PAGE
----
Leeds Castle opens a new obstacle course to keep the little ones busy this summer

The Great British Summer is now well and truly underway and Leeds Castle is launching an activity to entertain children.

The Castle Kids Obstacle course will open on July 25 and run through August 31 for energetic children between the ages of eight and 12.

Kids will need to be up for a challenge by crawling under nets, climbing log piles, swinging from monkey bar to monkey bar, and balancing on a wobbly log.

Read more: Camber Sands: My nightmarish trip to the beach on the Kent border in 30 ° C heat

There is also a climbing section and a rope trail on the course which should be a real hit this summer.

For the more competitive friends and siblings, there’s a QR code to scan at the start and end to track your time and see who really is the king or queen of the obstacle course.

There is also good news for parents as pre-booking is not required and the activity is included in the standard price of admission to Leeds Castle.

Helen Bonser-Wilton, Managing Director of Leeds Castle, said: “This summer the castle is bringing the fun back to the outdoors.



Leeds Castle is perfect for a day out with the family

“After the closures and spending so much time at home, we want to encourage children and families to spend the holidays exploring and having adventures in the great outdoors and the fresh air of our beautiful, safe country property! “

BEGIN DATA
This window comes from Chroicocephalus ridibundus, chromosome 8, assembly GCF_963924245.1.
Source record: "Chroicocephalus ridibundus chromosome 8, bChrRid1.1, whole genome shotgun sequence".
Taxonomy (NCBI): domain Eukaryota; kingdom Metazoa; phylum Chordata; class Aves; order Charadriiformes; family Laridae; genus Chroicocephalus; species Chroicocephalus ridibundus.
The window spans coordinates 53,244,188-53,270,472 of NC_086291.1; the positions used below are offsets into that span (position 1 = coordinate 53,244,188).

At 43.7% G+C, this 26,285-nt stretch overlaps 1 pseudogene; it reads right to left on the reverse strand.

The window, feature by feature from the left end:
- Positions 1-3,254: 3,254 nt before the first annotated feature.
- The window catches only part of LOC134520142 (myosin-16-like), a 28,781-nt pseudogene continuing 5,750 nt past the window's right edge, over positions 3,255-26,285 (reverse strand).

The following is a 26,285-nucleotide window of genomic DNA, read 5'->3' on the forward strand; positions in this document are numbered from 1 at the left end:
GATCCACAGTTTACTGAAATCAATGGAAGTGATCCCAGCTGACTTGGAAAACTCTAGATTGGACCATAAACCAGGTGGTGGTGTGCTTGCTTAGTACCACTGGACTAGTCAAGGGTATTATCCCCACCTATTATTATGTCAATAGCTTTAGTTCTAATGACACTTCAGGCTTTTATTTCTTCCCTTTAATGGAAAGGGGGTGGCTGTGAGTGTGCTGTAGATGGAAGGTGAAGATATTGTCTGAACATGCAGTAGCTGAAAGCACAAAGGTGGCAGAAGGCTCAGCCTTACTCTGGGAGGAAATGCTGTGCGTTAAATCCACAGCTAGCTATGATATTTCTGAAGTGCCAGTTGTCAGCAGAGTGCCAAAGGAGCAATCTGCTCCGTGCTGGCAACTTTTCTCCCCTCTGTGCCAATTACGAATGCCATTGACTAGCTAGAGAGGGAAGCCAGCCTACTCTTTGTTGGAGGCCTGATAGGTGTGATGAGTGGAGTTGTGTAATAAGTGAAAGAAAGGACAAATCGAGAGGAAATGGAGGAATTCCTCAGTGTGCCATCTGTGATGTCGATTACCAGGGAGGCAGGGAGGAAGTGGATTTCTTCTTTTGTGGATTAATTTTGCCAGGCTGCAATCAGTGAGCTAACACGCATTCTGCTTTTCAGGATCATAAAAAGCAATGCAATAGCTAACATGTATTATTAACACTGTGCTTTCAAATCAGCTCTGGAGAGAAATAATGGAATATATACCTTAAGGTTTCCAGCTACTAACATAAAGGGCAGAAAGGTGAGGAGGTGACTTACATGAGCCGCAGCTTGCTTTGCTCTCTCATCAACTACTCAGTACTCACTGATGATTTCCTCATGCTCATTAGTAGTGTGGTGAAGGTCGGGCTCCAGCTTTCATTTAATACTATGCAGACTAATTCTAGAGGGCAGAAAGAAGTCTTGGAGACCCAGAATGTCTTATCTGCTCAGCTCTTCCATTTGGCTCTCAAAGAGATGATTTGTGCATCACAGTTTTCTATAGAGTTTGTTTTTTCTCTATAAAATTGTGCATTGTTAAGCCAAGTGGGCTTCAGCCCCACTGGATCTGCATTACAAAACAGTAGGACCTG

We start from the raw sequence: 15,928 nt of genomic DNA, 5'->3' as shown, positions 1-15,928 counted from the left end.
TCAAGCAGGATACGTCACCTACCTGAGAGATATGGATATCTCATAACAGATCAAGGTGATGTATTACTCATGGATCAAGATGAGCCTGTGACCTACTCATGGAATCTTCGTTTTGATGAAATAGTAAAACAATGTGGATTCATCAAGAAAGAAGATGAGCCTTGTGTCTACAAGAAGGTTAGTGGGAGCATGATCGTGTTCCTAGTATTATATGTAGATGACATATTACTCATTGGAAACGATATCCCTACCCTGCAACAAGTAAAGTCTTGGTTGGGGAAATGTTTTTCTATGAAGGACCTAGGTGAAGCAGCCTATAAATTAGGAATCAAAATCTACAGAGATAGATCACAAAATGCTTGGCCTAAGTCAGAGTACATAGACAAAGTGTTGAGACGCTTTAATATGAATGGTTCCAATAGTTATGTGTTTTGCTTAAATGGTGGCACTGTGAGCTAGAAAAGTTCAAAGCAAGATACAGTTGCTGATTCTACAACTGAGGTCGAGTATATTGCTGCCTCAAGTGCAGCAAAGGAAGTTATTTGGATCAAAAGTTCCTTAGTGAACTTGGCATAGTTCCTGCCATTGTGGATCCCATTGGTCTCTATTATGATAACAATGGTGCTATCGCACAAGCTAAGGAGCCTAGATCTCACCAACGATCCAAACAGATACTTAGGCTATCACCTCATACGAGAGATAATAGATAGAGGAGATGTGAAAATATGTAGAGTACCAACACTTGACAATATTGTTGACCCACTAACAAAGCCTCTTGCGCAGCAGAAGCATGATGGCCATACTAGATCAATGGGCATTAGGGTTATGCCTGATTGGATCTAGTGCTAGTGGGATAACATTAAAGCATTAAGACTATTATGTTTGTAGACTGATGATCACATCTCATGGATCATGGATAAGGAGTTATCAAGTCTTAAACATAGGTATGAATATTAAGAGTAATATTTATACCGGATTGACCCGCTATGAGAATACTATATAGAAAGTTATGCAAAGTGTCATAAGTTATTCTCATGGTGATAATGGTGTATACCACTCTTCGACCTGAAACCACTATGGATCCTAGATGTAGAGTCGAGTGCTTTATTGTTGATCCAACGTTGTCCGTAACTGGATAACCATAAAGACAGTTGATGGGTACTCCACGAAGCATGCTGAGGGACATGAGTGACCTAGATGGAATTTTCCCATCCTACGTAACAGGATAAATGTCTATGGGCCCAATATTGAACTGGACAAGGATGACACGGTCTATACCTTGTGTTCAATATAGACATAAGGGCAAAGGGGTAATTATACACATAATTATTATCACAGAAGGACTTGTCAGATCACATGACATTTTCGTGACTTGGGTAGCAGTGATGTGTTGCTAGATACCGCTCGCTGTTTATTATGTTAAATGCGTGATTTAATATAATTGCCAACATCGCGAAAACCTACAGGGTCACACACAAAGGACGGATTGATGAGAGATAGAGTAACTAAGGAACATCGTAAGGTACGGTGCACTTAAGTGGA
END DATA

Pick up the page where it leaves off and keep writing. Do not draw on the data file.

Leeds Castle and its surprising royal connections



Leeds Castle is considered one of the most romantic castles in the country

Leeds Castle near Maidstone has a rich and fascinating history.

Known as the Chateau des Reines, accounts of its stone walls date back over 900 years.

While King Henry VIII may have left his mark more noticeably, he is by no means the only royal link.



There is a maze in the gardens to explore and get out of
There is a maze in the gardens to explore and get out of

Initially used as a military post during the Norman Conquest, Leeds Castle passed from one royal hand to another.

In 1139, the castle was besieged by Stephen Blois, who was King of England until 1154.

From that point on, the castle was shaped by some of history’s most infamous rulers, including Stephen Blois, King of England until 1154, and King Edward I – thus, of course, that Henry VIII.

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